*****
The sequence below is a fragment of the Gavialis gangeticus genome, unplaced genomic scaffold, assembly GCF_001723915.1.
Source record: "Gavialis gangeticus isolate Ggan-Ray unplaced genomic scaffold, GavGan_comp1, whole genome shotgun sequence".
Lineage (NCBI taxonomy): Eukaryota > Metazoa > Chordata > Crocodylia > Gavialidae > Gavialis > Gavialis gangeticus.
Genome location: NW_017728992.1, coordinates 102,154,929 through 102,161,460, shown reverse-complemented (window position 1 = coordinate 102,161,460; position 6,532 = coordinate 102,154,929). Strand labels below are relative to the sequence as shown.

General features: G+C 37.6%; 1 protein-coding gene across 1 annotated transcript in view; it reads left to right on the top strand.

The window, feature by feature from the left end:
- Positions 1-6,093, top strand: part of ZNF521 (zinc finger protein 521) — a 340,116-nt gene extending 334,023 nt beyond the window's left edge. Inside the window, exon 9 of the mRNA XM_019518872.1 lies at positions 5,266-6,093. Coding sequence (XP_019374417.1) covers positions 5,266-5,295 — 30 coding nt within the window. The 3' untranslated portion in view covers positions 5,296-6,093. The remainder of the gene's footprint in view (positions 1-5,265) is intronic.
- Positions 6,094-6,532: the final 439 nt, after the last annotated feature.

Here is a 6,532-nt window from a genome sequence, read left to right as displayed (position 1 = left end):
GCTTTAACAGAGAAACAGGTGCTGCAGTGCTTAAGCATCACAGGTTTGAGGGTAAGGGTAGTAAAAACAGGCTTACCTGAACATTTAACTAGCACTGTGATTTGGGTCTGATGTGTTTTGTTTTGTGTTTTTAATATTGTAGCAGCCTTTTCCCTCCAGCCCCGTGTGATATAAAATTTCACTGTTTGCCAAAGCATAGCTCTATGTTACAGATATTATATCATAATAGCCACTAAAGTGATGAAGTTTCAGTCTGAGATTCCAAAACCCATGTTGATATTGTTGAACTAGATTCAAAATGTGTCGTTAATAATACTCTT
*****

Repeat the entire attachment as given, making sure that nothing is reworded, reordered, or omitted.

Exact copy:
The sequence below is a fragment of the Gavialis gangeticus genome, unplaced genomic scaffold, assembly GCF_001723915.1.
Source record: "Gavialis gangeticus isolate Ggan-Ray unplaced genomic scaffold, GavGan_comp1, whole genome shotgun sequence".
Lineage (NCBI taxonomy): Eukaryota > Metazoa > Chordata > Crocodylia > Gavialidae > Gavialis > Gavialis gangeticus.
Genome location: NW_017728992.1, coordinates 102,154,929 through 102,161,460, shown reverse-complemented (window position 1 = coordinate 102,161,460; position 6,532 = coordinate 102,154,929). Strand labels below are relative to the sequence as shown.

General features: G+C 37.6%; 1 protein-coding gene across 1 annotated transcript in view; it reads left to right on the top strand.

The window, feature by feature from the left end:
- Positions 1-6,093, top strand: part of ZNF521 (zinc finger protein 521) — a 340,116-nt gene extending 334,023 nt beyond the window's left edge. Inside the window, exon 9 of the mRNA XM_019518872.1 lies at positions 5,266-6,093. Coding sequence (XP_019374417.1) covers positions 5,266-5,295 — 30 coding nt within the window. The 3' untranslated portion in view covers positions 5,296-6,093. The remainder of the gene's footprint in view (positions 1-5,265) is intronic.
- Positions 6,094-6,532: the final 439 nt, after the last annotated feature.

Here is a 6,532-nt window from a genome sequence, read left to right as displayed (position 1 = left end):
GCTTTAACAGAGAAACAGGTGCTGCAGTGCTTAAGCATCACAGGTTTGAGGGTAAGGGTAGTAAAAACAGGCTTACCTGAACATTTAACTAGCACTGTGATTTGGGTCTGATGTGTTTTGTTTTGTGTTTTTAATATTGTAGCAGCCTTTTCCCTCCAGCCCCGTGTGATATAAAATTTCACTGTTTGCCAAAGCATAGCTCTATGTTACAGATATTATATCATAATAGCCACTAAAGTGATGAAGTTTCAGTCTGAGATTCCAAAACCCATGTTGATATTGTTGAACTAGATTCAAAATGTGTCGTTAATAATACTCTT